How should senior citizens deal with the big drop in bank FD rates

Senior citizens do not have any choice. They have to embrace risk or bear the risk of outliving their savings.
By Tamanna Inamdar

It is important for investors to embrace risk even if they have not experienced it and we need a lot of advisors for a lot of people who need to do hand holding, says the Chief Executive Officer, Value Research

Bank deposits are growing at a healthy rate, loans are not. Banks have no real push or need to increase deposit rates. What can people who have unshakeable faith in fixed deposits do?
They are doomed because I do not see any change in the outlook. Interest rates are unlikely to go up in a hurry. Not only that, in fact, there will be a flight to safety to bigger banks, safer banks and relatively well known banks simply because recent experiences of depositors are quite scary. More so, given their age, the senior citizens even if they get 0.5%-1% or marginally higher return, nobody is really going to put his capital at stake.

Not only that, historically India has been a fixed depositors country. Equity penetration is very low. Nobody has really decoded the equity story even if it is an interesting story academically or theoretically or number wise or if you brought the chart, the long term story.

But nobody has experienced it simply because investors have been very seasonal. They have come in good times and in bad times they bail out cursing the market never to return, So for these people and for senior citizens, it is going to be perilous if they do not have much of an option. All they can do is optimise their return but even where they move their money to optimise their returns, something like Senior Citizen Savings Scheme or Government of India bond which will be marginally higher than the deposit rate it will come with reasonable safety but it is not going to alter their complexion.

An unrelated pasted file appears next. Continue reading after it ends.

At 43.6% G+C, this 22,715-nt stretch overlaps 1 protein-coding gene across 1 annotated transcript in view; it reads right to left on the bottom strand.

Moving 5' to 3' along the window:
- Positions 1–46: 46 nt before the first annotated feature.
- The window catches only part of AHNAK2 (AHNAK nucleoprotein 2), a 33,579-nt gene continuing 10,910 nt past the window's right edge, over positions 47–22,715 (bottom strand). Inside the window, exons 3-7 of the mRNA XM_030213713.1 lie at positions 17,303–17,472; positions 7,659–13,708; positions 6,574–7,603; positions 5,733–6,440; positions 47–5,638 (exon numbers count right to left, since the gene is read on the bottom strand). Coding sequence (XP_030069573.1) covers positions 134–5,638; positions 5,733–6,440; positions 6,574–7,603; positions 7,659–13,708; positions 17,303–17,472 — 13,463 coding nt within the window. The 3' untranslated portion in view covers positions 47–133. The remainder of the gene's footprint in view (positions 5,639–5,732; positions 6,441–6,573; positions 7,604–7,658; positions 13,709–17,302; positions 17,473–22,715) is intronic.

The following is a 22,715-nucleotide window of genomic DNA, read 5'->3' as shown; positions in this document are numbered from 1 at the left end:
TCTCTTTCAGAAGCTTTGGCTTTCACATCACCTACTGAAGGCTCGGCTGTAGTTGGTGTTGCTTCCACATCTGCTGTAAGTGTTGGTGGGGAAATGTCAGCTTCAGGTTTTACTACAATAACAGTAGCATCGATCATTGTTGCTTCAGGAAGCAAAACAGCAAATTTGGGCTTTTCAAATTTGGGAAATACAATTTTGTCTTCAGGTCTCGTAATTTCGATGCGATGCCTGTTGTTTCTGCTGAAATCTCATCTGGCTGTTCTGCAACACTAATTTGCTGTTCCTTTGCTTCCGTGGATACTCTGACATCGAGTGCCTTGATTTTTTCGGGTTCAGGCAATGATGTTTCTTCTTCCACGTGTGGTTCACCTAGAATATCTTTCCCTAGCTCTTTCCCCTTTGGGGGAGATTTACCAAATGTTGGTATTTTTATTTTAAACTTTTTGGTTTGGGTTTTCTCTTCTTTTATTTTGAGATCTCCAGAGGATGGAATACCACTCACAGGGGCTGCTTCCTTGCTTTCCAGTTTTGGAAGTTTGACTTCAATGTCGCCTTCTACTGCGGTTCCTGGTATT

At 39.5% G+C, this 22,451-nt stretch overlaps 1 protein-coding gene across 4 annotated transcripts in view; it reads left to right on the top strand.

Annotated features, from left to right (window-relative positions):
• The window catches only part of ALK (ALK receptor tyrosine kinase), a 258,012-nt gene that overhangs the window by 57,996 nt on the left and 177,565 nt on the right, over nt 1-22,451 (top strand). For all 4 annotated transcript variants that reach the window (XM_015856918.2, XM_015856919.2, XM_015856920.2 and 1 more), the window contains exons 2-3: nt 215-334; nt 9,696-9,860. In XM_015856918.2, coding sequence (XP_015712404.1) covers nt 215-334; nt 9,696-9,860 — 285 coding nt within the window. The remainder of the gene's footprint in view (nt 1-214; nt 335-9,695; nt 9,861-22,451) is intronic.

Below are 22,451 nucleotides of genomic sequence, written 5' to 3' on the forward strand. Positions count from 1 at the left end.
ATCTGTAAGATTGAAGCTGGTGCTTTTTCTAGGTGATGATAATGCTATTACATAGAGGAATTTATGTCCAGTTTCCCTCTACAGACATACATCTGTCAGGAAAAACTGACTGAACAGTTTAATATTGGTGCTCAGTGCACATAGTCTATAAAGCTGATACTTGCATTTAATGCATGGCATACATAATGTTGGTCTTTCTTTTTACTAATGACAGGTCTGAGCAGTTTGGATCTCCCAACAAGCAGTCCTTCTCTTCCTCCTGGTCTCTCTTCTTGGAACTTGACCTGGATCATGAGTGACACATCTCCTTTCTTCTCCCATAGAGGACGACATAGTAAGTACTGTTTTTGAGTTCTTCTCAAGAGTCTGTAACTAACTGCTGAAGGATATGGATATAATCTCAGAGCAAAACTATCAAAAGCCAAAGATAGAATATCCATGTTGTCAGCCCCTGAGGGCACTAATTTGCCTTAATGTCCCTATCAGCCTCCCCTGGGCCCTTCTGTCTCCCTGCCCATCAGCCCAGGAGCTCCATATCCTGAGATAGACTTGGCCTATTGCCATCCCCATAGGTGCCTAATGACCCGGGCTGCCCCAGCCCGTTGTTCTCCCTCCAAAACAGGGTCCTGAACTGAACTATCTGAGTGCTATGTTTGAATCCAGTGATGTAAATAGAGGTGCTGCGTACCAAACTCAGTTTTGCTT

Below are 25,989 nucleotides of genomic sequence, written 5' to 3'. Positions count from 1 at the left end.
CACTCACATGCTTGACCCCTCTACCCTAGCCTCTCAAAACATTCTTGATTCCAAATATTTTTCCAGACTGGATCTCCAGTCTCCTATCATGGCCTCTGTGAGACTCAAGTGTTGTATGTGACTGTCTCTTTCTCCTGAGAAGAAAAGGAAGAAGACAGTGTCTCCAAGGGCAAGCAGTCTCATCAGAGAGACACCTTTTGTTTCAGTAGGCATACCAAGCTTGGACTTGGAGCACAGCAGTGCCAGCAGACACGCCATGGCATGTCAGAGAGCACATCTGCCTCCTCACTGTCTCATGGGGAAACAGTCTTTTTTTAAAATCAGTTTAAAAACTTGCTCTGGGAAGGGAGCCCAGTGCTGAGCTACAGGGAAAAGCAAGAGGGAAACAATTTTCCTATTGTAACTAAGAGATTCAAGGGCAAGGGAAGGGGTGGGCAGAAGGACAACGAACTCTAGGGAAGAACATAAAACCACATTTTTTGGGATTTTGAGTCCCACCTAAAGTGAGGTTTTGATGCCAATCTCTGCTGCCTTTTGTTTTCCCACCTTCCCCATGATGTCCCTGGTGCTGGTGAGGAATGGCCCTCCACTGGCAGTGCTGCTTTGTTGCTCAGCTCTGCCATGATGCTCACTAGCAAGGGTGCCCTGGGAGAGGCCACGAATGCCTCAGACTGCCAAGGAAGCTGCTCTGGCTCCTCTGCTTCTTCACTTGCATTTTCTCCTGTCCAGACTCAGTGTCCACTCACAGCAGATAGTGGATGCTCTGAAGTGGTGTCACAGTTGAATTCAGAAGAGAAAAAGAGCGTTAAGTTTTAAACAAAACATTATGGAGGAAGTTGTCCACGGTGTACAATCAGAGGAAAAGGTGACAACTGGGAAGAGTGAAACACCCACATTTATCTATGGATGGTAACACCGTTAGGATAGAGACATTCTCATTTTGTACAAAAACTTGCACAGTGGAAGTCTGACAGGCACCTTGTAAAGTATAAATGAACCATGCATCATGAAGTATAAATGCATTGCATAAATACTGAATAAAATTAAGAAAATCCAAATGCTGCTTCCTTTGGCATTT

It is not going to really comfort them not only that they will also come down very much in line with the declining interest rates.I do not see this complexion changing simply because destruction of demand is unlikely to drive inflation and I also see the central banks driving down interest rate is unlikely to drive banks to lend the way it used to and likely to boost the economy the way it has happened in the past.

Times are difficult. It is important for investors to embrace risk even if they have not experienced it and we need a lot of advisors for a lot of people who need to do handholding because the biggest risk is that there are two other risks. One is that even if a depositor is able to make a deposit and generate returns and earn interest which is good enough to support his income requirement, five or seven or 10 years from now, his capital will remain constant. So there are two needs of any depositor who depends on his lifetime savings for his income. The capital should also increase over and above the return that it is generating, otherwise he will run the risk of outliving his savings that cannot be had without equity.

Historically, in the last 20, 30, 40 years, people who are retired or are about to retire have not experienced equity in a manner that could inspire confidence. But they do not have any choice. They have to embrace risk or bear the risk of outliving their savings.

Mutual funds have been a gateway for the uninitiated into equity. They have not given great returns over the last couple of years. Where do people go right now as the experience with banks that did not have sovereign guarantee has been very bitter. What do they do then?